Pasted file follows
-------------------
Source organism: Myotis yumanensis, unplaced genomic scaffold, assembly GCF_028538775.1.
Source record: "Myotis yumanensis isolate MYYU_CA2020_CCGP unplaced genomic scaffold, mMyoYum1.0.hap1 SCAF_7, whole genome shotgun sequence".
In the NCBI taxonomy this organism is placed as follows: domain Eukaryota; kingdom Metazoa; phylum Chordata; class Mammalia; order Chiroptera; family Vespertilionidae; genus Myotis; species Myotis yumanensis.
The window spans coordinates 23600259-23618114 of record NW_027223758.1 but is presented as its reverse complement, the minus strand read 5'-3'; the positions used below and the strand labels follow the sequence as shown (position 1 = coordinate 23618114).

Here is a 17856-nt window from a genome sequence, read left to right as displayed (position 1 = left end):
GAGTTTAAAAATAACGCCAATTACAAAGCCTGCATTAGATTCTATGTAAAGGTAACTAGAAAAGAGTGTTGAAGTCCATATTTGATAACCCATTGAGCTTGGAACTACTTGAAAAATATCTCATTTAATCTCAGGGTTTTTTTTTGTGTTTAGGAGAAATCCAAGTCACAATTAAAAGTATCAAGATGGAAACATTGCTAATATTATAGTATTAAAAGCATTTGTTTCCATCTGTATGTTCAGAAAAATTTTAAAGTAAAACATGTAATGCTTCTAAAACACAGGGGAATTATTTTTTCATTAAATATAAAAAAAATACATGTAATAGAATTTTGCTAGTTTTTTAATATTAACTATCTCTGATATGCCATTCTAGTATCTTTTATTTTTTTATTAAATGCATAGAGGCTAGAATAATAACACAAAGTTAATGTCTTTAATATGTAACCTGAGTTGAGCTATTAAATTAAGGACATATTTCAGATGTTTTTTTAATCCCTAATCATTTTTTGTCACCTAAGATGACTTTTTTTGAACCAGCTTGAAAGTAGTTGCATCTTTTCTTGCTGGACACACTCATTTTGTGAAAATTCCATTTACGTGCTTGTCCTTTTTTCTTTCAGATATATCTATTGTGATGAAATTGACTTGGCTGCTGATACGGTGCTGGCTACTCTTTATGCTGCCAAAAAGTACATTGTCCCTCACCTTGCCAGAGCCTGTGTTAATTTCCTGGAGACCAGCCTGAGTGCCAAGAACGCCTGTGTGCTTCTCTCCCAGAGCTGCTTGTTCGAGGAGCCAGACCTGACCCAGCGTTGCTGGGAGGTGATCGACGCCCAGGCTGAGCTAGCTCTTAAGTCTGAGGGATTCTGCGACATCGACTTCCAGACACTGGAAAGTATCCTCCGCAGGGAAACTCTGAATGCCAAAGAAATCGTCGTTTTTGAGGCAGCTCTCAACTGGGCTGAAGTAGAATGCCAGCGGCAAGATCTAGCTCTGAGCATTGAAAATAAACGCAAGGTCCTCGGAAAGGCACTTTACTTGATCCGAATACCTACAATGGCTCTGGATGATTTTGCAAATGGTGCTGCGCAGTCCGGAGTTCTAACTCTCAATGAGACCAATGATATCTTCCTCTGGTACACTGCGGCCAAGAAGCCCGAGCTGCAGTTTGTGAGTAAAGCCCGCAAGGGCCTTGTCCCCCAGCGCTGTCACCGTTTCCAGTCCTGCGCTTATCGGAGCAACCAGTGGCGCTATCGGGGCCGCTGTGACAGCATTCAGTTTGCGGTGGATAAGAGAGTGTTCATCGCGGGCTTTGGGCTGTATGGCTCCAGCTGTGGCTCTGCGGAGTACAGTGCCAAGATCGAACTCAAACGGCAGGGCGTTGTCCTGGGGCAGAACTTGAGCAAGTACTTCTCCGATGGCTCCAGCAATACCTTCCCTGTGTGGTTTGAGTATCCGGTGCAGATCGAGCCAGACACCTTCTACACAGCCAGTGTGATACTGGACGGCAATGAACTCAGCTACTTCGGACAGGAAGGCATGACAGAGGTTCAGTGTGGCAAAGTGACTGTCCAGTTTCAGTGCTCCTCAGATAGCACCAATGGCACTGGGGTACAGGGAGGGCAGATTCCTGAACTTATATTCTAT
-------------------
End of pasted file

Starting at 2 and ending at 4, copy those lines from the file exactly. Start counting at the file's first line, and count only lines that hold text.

Source record: "Myotis yumanensis isolate MYYU_CA2020_CCGP unplaced genomic scaffold, mMyoYum1.0.hap1 SCAF_7, whole genome shotgun sequence".
In the NCBI taxonomy this organism is placed as follows: domain Eukaryota; kingdom Metazoa; phylum Chordata; class Mammalia; order Chiroptera; family Vespertilionidae; genus Myotis; species Myotis yumanensis.
The window spans coordinates 23600259-23618114 of record NW_027223758.1 but is presented as its reverse complement, the minus strand read 5'-3'; the positions used below and the strand labels follow the sequence as shown (position 1 = coordinate 23618114).